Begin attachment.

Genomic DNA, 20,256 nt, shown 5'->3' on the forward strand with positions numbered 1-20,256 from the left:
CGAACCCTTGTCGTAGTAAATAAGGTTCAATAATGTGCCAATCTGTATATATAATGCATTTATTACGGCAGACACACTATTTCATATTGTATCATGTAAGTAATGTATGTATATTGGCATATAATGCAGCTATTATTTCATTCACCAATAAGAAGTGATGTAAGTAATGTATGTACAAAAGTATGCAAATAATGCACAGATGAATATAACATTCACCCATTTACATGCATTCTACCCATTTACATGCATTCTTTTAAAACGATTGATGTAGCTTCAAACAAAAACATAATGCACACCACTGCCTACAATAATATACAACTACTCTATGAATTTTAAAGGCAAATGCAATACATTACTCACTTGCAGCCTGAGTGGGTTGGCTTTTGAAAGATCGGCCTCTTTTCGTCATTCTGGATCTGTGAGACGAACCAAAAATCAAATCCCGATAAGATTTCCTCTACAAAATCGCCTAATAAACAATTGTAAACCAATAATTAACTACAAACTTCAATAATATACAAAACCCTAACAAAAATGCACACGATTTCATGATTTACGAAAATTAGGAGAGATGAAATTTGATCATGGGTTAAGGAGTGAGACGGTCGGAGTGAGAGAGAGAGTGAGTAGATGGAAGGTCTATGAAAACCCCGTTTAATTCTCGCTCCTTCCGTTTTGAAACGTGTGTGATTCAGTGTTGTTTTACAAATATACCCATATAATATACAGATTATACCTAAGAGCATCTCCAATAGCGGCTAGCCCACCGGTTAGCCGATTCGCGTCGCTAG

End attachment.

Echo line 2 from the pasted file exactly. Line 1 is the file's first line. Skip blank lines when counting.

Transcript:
CGAACCCTTGTCGTAGTAAATAAGGTTCAATAATGTGCCAATCTGTATATATAATGCATTTATTACGGCAGACACACTATTTCATATTGTATCATGTAAGTAATGTATGTATATTGGCATATAATGCAGCTATTATTTCATTCACCAATAAGAAGTGATGTAAGTAATGTATGTACAAAAGTATGCAAATAATGCACAGATGAATATAACATTCACCCATTTACATGCATTCTACCCATTTACATGCATTCTTTTAAAACGATTGATGTAGCTTCAAACAAAAACATAATGCACACCACTGCCTACAATAATATACAACTACTCTATGAATTTTAAAGGCAAATGCAATACATTACTCACTTGCAGCCTGAGTGGGTTGGCTTTTGAAAGATCGGCCTCTTTTCGTCATTCTGGATCTGTGAGACGAACCAAAAATCAAATCCCGATAAGATTTCCTCTACAAAATCGCCTAATAAACAATTGTAAACCAATAATTAACTACAAACTTCAATAATATACAAAACCCTAACAAAAATGCACACGATTTCATGATTTACGAAAATTAGGAGAGATGAAATTTGATCATGGGTTAAGGAGTGAGACGGTCGGAGTGAGAGAGAGAGTGAGTAGATGGAAGGTCTATGAAAACCCCGTTTAATTCTCGCTCCTTCCGTTTTGAAACGTGTGTGATTCAGTGTTGTTTTACAAATATACCCATATAATATACAGATTATACCTAAGAGCATCTCCAATAGCGGCTAGCCCACCGGTTAGCCGATTCGCGTCGCTAG